Mum issues warning over Christmas toy after son is rushed into emergency surgery
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A mum has put out a warning after her young son was raced to hospital due to swallowing a toy.
Lyndsey Foley, from Merthyr Tydfil, Wales, says her little boy Jude was feeling a bit under the weather this summer but doctors said it was nothing to be worried about.
However, concerns grew after the five-year-old began suffering from pains in his stomach, with Lyndsey taking Jude to A&E to see what was going on.
It turned out that the little lad had actually swallowed 52 magnetic balls, which had broken away from their structure to form a ring, and had gotten stuck in his bowel.
Jude was later transferred to to the Noah's Ark Children's Hospital of Wales in Cardiff where he underwent a major operation to remove the toy.
"I felt like I might lose him - it was horrific," recalled Lyndsey.
"It was lucky that he was operated on that night or it could have been fatal. You don't expect something so bad to happen from a child's toy."
Fortunately, the operation was a success, and surgeons were able to remove the magnetic beads.
However, because one of the magnets had become stuck to his bowel, Jude's appendix also had to be removed.
Lyndsey said: "They operated as son as we arrived. They told me the operation would take two hours but it ended up taking seven. The time went so incredibly slowly.
"As soon as he came out of surgery the surgeon said they'd managed to remove the 52 beads and that he was very lucky that there was no long-term damage.
"They did warn me before the surgery that he could end up with a colotomy bag for life and need monthly injections due to his bowel being so short. But he's very lucky. He can grow up and have no long-term issues."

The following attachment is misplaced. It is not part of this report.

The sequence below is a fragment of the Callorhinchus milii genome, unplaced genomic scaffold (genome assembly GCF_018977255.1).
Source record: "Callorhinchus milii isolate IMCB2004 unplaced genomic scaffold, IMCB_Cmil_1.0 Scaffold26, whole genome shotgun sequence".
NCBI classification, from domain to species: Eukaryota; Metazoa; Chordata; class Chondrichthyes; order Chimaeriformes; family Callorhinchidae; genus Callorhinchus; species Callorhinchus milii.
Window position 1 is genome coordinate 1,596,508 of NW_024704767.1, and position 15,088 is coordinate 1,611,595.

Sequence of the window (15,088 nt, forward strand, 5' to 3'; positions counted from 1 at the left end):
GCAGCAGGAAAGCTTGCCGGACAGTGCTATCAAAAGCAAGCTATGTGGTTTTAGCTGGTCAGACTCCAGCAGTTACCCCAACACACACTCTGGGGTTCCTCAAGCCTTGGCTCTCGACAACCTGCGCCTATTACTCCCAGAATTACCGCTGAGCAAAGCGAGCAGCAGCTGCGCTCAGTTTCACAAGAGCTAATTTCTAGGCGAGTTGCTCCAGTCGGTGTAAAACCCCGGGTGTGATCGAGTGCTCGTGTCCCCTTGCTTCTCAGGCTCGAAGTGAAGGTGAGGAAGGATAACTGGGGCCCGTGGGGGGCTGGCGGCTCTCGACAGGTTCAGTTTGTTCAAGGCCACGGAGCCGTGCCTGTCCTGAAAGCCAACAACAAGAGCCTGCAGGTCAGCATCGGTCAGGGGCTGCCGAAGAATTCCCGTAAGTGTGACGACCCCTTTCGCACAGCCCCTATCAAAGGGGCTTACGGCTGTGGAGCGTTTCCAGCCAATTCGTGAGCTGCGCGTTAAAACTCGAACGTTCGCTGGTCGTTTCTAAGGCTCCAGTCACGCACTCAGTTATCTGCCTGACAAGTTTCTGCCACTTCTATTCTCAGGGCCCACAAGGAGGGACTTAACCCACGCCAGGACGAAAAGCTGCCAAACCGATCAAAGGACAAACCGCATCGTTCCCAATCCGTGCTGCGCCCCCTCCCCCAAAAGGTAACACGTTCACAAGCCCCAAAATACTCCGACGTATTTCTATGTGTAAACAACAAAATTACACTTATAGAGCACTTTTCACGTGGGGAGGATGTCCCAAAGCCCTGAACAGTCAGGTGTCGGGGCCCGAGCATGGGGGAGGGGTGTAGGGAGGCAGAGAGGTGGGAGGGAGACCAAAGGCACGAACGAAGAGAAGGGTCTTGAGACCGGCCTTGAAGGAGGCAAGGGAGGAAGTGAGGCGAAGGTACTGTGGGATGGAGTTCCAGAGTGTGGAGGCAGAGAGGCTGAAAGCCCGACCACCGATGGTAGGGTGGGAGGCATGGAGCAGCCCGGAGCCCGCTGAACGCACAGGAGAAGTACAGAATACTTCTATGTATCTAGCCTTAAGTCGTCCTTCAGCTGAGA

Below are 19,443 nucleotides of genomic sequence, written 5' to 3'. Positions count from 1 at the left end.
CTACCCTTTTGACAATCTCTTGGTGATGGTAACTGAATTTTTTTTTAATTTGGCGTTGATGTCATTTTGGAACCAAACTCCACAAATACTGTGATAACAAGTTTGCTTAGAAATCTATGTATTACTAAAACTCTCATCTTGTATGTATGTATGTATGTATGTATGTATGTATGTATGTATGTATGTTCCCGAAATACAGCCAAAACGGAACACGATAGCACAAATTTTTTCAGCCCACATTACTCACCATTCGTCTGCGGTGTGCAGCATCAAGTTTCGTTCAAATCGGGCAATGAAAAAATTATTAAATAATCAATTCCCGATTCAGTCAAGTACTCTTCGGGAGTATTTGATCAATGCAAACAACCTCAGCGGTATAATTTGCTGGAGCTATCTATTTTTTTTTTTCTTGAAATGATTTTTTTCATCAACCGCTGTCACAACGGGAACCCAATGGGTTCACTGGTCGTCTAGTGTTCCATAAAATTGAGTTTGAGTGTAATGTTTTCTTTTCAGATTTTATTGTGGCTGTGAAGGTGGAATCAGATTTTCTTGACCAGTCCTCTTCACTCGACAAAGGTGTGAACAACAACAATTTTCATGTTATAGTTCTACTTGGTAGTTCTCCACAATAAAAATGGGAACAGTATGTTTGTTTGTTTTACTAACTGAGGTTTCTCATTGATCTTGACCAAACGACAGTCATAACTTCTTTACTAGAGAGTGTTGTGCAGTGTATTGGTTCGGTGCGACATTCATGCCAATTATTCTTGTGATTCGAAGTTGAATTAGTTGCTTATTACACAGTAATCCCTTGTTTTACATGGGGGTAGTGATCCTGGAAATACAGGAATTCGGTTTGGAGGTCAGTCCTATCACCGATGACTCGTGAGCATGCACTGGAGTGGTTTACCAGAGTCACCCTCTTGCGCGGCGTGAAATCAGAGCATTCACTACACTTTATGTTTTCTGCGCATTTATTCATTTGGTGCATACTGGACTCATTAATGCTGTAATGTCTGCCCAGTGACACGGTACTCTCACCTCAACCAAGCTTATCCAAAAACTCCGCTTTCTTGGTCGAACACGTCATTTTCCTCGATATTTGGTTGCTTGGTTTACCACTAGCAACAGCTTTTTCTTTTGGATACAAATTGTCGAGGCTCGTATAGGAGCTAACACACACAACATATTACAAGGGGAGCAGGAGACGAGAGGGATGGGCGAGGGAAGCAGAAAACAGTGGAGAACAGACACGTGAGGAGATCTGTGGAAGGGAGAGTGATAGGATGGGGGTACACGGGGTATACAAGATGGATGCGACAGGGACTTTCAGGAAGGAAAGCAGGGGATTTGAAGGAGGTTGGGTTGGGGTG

After a couple of days in recuperating in hospital, the worried mum says Jude came round and she gave him a big 'cwtch'.
"He was in for two weeks altogether," she said. "He was bedbound for a week and was nil by mouth which was very traumatic for him. It was horrible for me too as I couldn't give him a cwtch as he was attached to all these difference machines."
Lyndsey is now urging other parents to be careful when buying these kinds of toys for their kids.
She said: "If you have these beads at home remove them immediately. If you know of anyone who has them pass the message on.
"They are so dangerous they shouldn't be put on the market, and I wouldn't want another family to be put through what we have experienced."
A spokesperson for Public Health Wales said ingestion of these small magnets or button batteries is incredibly dangerous.
"Multiple magnets can stick together inside a child's stomach resulting in the need for major abdominal surgery," they said.
"Studies show that in around 40 percent of cases, children swallow the item without anyone noticing. In many cases the child may not initially show any clinical symptoms or signs either."
Sarah Jones, consultant in environmental public health, added: "We are asking parents to think carefully before buying products containing magnets and button batteries for children. Mini magnet toys don't make good stocking fillers. They should always be stored out of the reach of small children. Similar dangers come from children swallowing button batteries too. Parents should make sure the button battery compartment is properly closed and secure on all toys before giving them to children."